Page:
October 13, 2010

First Person

Profound lessons learned in the presence of visionaries

Nancy Seideman is associate vice president for University Communications and executive editor of Emory Report.

After five years of immersion in the Emory-Tibet Science Initiative — from witnessing its inception to observing Emory faculty teaching monastics in India — I have learned what it means to be part of a university.

I have had the privilege of being in the presence of visionaries — not only the Dalai Lama and former Emory College Dean Bobby Paul — but all of the teachers, researchers, students, staff and monastics I have met along the way.

I have discovered that Tibetan Buddhist monastics are highly analytical and vigorous in their intellectual inquiry, creating a truly reciprocal relationship with our approach to scientific investigation.  “And how do you know that?” is the constant question posed by monastics of the Emory faculty.

The medical journalist in me always wants the facts, the bottom line. In first writing about the initiative, I had difficulty in explaining what was meant by “bringing together the best of Western and Tibetan Buddhist intellectual traditions.”

I asked questions cautiously, embarrassed by my lack of knowledge, but then more boldly, encouraged by Emory faculty and Tibetan Buddhist scholars. I tried hard to get to “the answer,” particularly with Geshe Lobsang Tenzin Negi: “OK, so if this is true, then this follows, and this is the conclusion, right?”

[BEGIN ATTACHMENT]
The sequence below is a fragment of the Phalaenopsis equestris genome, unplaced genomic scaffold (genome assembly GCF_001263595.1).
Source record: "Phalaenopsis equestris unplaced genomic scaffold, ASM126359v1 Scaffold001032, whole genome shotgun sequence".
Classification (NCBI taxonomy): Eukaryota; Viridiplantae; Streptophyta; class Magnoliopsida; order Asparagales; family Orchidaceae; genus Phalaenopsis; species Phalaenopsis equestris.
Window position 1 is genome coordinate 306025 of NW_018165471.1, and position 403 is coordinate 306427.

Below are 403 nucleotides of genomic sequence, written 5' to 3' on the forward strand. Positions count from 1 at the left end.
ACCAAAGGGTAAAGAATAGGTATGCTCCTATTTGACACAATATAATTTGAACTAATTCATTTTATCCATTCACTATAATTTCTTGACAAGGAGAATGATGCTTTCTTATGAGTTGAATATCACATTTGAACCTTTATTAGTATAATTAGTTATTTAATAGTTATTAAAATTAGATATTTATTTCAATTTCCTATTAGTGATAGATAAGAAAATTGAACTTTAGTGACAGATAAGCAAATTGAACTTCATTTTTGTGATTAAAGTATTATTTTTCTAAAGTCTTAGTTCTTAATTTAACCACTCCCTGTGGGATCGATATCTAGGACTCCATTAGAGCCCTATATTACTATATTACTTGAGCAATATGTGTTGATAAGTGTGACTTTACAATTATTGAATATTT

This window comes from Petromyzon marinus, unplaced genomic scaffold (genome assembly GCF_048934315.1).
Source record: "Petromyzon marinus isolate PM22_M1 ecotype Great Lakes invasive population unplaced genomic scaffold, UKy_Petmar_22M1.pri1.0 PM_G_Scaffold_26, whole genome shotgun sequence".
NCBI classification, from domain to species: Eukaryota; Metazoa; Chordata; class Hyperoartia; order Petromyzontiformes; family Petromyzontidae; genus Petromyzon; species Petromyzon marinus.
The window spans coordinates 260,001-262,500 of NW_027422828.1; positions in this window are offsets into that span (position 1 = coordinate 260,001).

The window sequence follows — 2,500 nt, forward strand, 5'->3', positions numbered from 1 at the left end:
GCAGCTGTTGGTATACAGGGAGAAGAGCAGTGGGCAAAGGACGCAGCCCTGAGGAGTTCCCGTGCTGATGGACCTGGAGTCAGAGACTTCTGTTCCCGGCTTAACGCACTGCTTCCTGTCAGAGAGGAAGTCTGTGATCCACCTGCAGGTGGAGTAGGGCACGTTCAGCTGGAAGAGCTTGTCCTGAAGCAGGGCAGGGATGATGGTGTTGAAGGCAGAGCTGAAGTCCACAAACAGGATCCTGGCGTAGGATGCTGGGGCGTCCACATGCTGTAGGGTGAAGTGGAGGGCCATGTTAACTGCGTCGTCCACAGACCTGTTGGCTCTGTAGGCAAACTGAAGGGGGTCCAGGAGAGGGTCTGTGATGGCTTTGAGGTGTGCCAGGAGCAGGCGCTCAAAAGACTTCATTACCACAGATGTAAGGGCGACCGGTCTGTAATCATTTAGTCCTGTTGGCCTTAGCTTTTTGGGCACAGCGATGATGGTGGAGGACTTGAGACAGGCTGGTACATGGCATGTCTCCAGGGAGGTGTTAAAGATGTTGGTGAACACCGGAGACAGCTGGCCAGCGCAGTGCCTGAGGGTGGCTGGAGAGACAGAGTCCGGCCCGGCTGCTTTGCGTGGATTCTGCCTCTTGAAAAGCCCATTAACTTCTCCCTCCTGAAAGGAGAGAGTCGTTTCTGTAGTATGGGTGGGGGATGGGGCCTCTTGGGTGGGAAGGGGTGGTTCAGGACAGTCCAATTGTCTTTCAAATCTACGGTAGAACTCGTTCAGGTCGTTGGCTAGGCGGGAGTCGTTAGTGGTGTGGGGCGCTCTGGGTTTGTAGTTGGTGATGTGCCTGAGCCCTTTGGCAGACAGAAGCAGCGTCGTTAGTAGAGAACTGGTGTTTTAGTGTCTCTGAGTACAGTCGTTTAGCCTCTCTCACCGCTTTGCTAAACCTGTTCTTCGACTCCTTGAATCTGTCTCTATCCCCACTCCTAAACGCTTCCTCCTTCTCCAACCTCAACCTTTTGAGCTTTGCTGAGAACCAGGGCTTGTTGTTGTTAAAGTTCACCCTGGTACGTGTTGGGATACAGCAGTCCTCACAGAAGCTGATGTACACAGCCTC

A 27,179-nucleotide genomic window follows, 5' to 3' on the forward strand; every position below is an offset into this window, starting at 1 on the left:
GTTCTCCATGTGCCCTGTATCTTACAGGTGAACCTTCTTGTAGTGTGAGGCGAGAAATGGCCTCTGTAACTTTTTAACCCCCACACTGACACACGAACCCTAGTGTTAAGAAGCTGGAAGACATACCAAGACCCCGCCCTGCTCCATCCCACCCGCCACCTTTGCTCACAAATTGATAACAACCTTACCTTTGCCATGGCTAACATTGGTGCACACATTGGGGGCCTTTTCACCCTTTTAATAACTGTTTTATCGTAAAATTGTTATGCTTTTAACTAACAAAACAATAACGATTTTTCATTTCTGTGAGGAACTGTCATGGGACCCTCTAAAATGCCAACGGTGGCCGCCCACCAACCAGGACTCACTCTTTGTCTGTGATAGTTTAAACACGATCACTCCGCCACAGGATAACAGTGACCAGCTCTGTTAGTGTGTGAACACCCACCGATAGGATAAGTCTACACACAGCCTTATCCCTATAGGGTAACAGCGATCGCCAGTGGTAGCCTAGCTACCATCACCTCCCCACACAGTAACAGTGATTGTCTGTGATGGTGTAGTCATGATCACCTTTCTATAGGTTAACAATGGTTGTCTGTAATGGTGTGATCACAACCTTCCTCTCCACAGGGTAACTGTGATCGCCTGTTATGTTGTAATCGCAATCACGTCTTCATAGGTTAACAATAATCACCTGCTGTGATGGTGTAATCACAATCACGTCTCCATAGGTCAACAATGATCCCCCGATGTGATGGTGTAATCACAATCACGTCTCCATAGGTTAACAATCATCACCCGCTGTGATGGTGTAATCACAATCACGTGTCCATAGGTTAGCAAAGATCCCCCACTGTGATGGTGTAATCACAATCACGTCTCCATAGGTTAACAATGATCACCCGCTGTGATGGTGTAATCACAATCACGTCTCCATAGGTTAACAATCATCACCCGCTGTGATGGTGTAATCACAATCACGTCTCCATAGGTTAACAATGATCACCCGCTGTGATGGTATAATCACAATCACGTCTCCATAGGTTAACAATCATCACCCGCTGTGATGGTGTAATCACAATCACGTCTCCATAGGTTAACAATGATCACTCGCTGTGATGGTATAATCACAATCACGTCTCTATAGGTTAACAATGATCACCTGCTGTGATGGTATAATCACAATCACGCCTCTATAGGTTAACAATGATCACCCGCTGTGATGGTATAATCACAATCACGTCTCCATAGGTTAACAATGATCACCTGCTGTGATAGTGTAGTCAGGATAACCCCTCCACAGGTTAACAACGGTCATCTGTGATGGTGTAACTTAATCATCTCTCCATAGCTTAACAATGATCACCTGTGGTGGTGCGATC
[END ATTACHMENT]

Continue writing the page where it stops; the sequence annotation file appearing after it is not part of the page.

“Well yes, but not exactly,” would invariably be his reply as Lobsang proceeded to give me an appreciation for what is meant by layers and layers of knowledge. I learned to remain still and listen.

I am humbled and moved when Tibetan Buddhist leaders and teachers unfailingly talk about the goal of creating new knowledge within the context of its ultimate purpose — to benefit humanity. In my everyday life, I had never thought of my work being connected to such an aspiration.  I learned to make connections.

The environment is my passion. Sitting in a Dharamsala classroom with Emory faculty and monastics, I perked up when monastic and science student Geshe Sonam Dakpa talked about his concern regarding global warming and what he is trying to do as an individual to conserve resources (including, with mixed success, to convince his fellow monks to turn off the water when brushing their teeth). When he tells me that solicitude for global water issues has “seeped into his heart,” I am reminded  of our shared humanity.

So when the Dalai Lama referred to the science initiative as a “100-year project” in my presence, I smiled but did not blink. That’s another thing I learned from my Emory and Tibetan Buddhist colleagues and friends — to take the long view.

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